8. MAP 3.5 Spread of Settlement: British Colonies, 1650–1700 The spread of settlement in the English colonies in the late seventeenth century created the conditions for a number of violent conflicts, including King Philip’s War, Bacon’s Rebellion, and King William’s War.

  9. Early Slavery The success of European empires was based on a system of slavery, and particularly how the English benefited from that system in the Americas and at home. Just as the English gained knowledge and skills from the Indians, colonists also were aided by the skills and agricultural knowledge of African slaves. The hardship and suffering of slavery was buffered by the development of African-American communities among people drawn from many different West African cultures, as well as from positive, if unintended, cultural exchanges between Europeans and enslaved peoples.

  10. FIGURE 4.1 Estimated Number of Africans Imported to British North America, 1701–75 These official British statistics include only slaves imported legally, and consequently undercount the total number who arrived on American shores. But the trend over time is clear. With the exception of the 1750s, when the British colonies were engulfed by the Seven Years War, the slave trade continued to rise in importance in the decades before the Revolution. SOURCE:R.C.Simmons,The American Colonies:From Settlement to Independence (London:Longman,1976),186.

  11. MAP 4.3 Triangular Trade Across the Atlantic The pattern of commerce among Europe, Africa, and the Americas became known as the “Triangular Trade.” Sailors called the voyage of slave ships from Africa to America the “Middle Passage” because it formed the crucial middle section of this trading triangle.

  12. 1700s Colonial America: Salutary Neglect • During the eighteenth century, colonial North America was transformed by the interaction between tradition and change. In the British colonies, immigration and economic growth contributed to deep-rooted change. The Great Awakening was a strong religious response to the ongoing transformation. Revivalism sowed seeds for later political action.

  13. Timeline to 1754 • 1712 NC Separates from SC • NY City slave revolt • 1718 French found New Orleans • 1732 Poor Richard’s Almanack, begins • 1733 GA Colony founded ‐ Oglethorpe • 1734 J. Edwards begins Great Awakening • Zenger Free‐Press Trial NYC • 1738 G. Whitefield spreads Great Awakening • 1739 Stono Rebellion – S.C. • 1754 Albany Congress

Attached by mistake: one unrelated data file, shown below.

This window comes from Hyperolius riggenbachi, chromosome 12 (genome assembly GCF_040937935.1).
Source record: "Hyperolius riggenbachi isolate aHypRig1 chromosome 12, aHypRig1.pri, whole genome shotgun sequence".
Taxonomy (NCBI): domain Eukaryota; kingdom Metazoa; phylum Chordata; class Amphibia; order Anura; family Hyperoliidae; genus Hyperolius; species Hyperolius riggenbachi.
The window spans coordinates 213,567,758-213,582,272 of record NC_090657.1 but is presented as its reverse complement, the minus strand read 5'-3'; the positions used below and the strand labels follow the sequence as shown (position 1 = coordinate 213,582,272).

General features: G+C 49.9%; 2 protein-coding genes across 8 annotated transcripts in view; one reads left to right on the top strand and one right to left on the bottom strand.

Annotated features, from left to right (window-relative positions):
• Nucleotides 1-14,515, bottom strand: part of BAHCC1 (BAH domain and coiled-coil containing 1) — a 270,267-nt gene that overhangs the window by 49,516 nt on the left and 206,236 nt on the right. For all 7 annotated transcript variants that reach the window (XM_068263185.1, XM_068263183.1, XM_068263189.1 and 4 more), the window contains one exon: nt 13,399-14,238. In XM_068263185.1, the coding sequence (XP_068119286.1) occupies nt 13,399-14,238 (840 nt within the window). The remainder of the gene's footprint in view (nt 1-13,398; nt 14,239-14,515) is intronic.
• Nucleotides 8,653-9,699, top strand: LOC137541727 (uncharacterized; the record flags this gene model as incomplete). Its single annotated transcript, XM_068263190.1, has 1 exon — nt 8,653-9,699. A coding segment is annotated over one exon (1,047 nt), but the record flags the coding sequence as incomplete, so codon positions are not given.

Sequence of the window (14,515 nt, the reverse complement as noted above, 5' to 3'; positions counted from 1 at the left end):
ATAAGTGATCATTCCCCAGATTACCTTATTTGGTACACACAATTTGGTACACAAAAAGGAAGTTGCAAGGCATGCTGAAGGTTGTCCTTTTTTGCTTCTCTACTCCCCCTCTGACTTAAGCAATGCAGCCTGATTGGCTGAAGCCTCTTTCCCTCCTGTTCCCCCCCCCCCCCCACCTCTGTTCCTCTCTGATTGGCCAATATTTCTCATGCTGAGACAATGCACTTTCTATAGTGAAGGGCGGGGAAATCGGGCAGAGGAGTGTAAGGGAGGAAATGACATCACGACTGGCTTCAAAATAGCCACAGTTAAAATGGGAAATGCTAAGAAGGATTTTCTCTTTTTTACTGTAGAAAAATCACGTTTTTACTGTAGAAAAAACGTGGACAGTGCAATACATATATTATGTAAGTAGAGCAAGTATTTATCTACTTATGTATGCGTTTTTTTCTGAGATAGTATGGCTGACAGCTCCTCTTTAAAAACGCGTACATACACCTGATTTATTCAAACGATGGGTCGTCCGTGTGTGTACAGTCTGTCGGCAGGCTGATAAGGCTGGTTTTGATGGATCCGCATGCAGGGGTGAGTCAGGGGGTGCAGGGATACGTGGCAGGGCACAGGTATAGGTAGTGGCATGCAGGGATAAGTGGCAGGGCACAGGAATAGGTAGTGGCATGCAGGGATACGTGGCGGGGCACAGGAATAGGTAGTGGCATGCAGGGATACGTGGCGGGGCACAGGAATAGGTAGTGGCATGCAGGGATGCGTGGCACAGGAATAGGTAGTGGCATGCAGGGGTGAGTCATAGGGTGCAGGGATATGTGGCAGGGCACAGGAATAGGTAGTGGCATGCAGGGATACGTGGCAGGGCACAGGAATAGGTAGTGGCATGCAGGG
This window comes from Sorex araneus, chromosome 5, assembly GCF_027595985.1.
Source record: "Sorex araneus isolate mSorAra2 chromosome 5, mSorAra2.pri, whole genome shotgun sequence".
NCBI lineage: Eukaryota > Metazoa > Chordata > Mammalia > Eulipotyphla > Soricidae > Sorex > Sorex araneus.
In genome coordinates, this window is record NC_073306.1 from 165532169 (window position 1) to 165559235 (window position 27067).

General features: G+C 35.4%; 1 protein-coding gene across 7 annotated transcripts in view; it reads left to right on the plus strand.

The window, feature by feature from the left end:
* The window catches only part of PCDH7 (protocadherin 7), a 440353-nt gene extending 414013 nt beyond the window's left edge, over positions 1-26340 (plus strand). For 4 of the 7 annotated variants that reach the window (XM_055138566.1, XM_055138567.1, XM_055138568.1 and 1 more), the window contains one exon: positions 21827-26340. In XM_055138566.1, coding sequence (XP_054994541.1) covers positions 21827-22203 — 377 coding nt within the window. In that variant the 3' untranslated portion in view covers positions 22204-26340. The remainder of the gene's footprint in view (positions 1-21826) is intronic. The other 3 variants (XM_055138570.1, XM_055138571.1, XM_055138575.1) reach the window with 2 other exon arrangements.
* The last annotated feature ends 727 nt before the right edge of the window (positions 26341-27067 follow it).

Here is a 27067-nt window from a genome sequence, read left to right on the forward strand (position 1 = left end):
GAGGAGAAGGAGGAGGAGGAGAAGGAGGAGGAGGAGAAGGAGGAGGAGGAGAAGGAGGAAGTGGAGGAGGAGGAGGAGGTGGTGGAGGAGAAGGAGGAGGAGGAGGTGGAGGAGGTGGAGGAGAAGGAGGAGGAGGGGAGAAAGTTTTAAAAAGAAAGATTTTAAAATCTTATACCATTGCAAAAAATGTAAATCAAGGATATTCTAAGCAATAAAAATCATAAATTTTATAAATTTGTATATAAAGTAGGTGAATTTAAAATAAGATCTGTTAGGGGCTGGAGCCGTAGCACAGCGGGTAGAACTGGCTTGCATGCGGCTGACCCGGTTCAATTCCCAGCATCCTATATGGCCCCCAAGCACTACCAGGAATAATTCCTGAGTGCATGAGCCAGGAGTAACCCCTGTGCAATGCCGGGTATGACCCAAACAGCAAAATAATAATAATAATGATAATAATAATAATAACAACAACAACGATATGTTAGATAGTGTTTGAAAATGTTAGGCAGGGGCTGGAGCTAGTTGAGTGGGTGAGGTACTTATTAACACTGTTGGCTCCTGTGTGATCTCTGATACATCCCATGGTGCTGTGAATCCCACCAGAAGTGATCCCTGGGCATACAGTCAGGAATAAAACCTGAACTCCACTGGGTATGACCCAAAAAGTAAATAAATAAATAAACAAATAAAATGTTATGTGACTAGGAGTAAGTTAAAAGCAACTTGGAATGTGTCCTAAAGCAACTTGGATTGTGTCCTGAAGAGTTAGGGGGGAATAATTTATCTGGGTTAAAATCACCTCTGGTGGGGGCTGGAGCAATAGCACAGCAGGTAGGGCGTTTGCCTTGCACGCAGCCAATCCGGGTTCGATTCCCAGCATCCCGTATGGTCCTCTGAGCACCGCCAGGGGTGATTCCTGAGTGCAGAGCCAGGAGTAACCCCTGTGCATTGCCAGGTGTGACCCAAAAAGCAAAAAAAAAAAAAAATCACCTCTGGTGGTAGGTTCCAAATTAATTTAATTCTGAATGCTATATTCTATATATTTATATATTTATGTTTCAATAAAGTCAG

14. Revolutionary Era • While Britain became the dominant European power in North America, its very success and subsequent attempts to centralize power brought resistance from British colonists. Through many types of organization, the colonies developed an “American” identity. This new community of interest was often encouraged by inept British actions. The outcome of this unhealthy dynamic was that thirteen colonies decided to leave the empire and declare themselves independent.

  15. Timeline 1754 - 1781 • 1754-63 • French/Indian War (Seven Year’s War) • 1757 Pitt is leader of British Government • 1759 Battle of Quebec • 1763 Peace of Paris • Pontiac’s Uprising • Proclamation of 1763 • 1764 Sugar Act • 1765 Quartering Act • Stamp Act • Stamp Act Congress ‐ NYC • 1766 Declaratory Act • 1767 Townshend Acts • NY Legislature suspended by Parliament • 1768 British troops occupy Boston • 1770 Boston Massacre • 1772 Committees of Correspondence • 1773 British East India Co. granted Tea monopoly • 1774 Intolerable Acts • Quebec Act • First Continental Congress • The Association ‐ Boycott • 1775 Battle of Lexington/Concord • Quakers found first Anti‐Slavery Society • 2nd Continental Congress • Battle of Bunker Hill • King George III declares colonies rebellious • Failed invasion of Canada • 1776 Paine ‐ Common Sense • Declaration of Independence • Battle of Trenton • NJ Constitution temporarily gives women right to vote • 1777 Battle of Saratoga • Articles of Confederation adopted by 2nd Congress • 1778 French‐Anglo Alliance • 1781 Battle of Cowpens • A of C put into effect • Cornwallis surrenders at Yorktown